(StatePoint) As thousands of high school graduates prepare for college, more than a few households are coping with “sticker shock” when it comes to higher education costs. And many students are leaving universities not only with a degree, but a mountain of debt.
However, decades of student loan payments don’t have to be in store for you or your child. With smart, long-term planning, this financial fate can be avoided.
“Anyone who anticipates paying for a college education at some point down the road should have a budget plan that includes a college savings fund,” says Diane Morais, the deposits executive at Ally Bank.
Regardless how far in the future your first tuition payment lies, consider these steps toward establishing a financial cushion:
• Do your homework on college costs: While it’s hard to predict future college costs, choose a school that might be an option and plan on an annual tuition increase of about five percent to get a ballpark idea. Don’t be dissuaded by the amount you may have to save – with time on your side, much is possible.
• Budget for savings goals: Prioritize future college expenses as a monthly budget line item. The sooner you start saving the better, because even small amounts of money invested early can grow quickly through the power of compound interest.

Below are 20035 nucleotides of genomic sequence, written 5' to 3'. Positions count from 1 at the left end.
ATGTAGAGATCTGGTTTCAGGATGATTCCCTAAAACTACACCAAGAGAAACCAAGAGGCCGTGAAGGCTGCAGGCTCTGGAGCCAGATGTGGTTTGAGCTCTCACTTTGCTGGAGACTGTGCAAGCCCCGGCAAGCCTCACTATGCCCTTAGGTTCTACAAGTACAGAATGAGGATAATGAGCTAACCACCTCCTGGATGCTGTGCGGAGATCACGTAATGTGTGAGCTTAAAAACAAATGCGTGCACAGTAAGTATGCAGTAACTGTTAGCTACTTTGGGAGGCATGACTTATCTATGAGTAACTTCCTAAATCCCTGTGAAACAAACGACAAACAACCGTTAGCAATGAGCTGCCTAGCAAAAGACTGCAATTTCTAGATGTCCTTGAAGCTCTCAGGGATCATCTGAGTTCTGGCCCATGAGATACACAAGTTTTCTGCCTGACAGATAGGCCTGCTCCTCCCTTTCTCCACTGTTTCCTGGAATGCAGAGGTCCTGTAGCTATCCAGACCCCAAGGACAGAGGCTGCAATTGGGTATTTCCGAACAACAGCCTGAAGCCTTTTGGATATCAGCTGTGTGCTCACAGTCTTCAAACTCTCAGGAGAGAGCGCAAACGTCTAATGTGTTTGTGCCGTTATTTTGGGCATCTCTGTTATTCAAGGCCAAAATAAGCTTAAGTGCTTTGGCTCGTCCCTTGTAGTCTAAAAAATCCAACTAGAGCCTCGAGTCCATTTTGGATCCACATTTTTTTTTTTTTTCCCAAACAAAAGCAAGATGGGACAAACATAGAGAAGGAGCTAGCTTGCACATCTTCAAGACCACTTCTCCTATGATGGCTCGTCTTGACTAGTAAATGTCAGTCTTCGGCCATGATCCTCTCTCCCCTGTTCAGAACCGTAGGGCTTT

• Consider safe, secure growth: Investigate options where your money can grow safely and securely, such as CDs. Also look for a bank with competitive interest rates and no maintenance fees, such as Ally Bank, which compounds interest daily and allows consumers to open an account with no minimum deposit.
• Set up a dedicated account: Create a college savings fund and pass the word to family members and others who may be interested in pitching in over time. Many banks allow customers to nickname accounts, such as “Billy’s college fund” and offer the ability to “link” individuals to make deposits into such accounts for those who prefer to give a gift with lasting value.
• Automate your savings: Use direct deposit or recurring fund transfers to put a portion of your income into college savings automatically. With every raise or bonus, increase this amount.
• Divert unnecessary expenses: Premium cable channels, magazine subscriptions and fast food costs can be considered extra and might be better spent when put toward a college fund. For more budgeting tips, visit http://www.AllyWalletWise.com.
• Investigate all your options: See if your employer or state offers tax-deferred savings plans for college. Take advantage of opportunities that are right for you and your family.
• Preserve other savings: College is expensive, but students have more sources of money for college than you will for retirement, so don’t dip into your 401(k) or other retirement savings. Many accounts charge a penalty for access and you’ll be harming your own possibility of a comfortable retirement.
Don’t wait until your child is graduating high school to worry about college expenses. The sooner you start planning, the better position you’ll be in when this critical time arrives.